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What Does the Bible Say About..Human Traditions?

I was speaking to a friend of mine who pointed out something interesting about the church of Christ unofficial mantra to "speak where the Bible speaks, and be silent where the Bible is silent." The coC tends to always put a restriction on things that are not specifically discussed, rather than realizing that we have freedom in Christ (as long as we operate within Biblical boundaries already established). Part of my mom's argument is that you know it is "safe" to have a man baptize, and we just don't know about the consequences of a woman baptizing because it isn't mentioned. [See What Does The Bible Say About..A Woman Baptizing?]

My friend also pointed out how unappealing it is for the world to realize that they can remove the burden of a yoke of slavery to sin, only to have to put on the burden of traditionalism. She said all this much better than I can remember, but I found that interesting as well.


As your friend pointed out, the churches of Christ have, in times past and in a few congregations even today, tried to bind on people some things which can not be found in scripture. In defense of my generation and the one that preceded it, however, it would be fair to point out that there was a time when even those things were based on scripture, misapplied though they sometimes were. There was a time that they/we were known for our knowledge of the scripture. That is not necessarily true today.

There are those, like some Pharisees of the New Testament, who add their traditions in order to “put a hedge around the Bible.” They try to say, “It is better to stay as far away from sin as possible, even if it means not doing some things that might be acceptable.” This is really a good idea, as long as you don’t try to make the additions binding on others. This is the idea your mother expressed, of being “safe.” The problem is, the issue of who does the baptizing is not something that you need to be safe on. There is nothing to indicate that women can’t baptize, and even the example of Priscilla and her husband (Priscilla’s name is mentioned first) to indicate that she might have done the baptizing.

On other things, like smoking, dancing, gambling, etc., that there are vague scriptures against, but no clear cut “thou shalt not,” then it may be good to take the safe way. I have even used that argument against the use of instruments of music in the assembly, based on historical records. But even then, it would be wrong to bind that way on others. (And I know many elders in churches of Christ that would agree.)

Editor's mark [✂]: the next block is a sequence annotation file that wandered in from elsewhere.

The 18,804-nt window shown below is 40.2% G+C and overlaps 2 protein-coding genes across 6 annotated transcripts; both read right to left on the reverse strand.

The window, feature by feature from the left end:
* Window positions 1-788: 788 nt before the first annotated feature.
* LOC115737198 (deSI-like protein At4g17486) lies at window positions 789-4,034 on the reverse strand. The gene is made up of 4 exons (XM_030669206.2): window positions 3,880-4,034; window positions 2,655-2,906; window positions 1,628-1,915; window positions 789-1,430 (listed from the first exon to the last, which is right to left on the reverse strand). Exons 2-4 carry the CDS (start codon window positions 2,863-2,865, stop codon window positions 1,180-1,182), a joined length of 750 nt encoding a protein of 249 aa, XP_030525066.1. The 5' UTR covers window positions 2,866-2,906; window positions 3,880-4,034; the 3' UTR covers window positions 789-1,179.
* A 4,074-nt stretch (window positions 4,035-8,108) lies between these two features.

We do need to get back to the non-biblical admonition to “speak where the Bible speaks, and be silent where the Bible is silent.” Especially since many denominations today are especially good at speaking where the Bible is silent and being silent where the Bible speaks.

I also agree with your friend that it would be unappealing to remove the yoke of slavery to sin, only to put on the yoke of traditionalism. That is one reason I remain a member of congregations of the churches of Christ. I look around at the denominations, and that is all I see. One way I look I see the tradition that one can not lose their salvation. Another way, I see a tradition of multiple congregations being under the oversight of a bishop (elder) or organization (such as a “missionary society”). Yet another way I look, I see people waiting for Jesus to reign on earth for a thousand years. Traditions of men are everywhere. That doesn’t mean they are wrong. They are only wrong when they take on the status of being equal to scripture, or, in the cases mentioned above, when they go directly counter to scripture.

Face facts. Paul said in Romans 6 that we throw off the yoke of sin only to put on a yoke of service to Christ. We are still bound by some things. We just need to make sure that they are the things God says, and not man.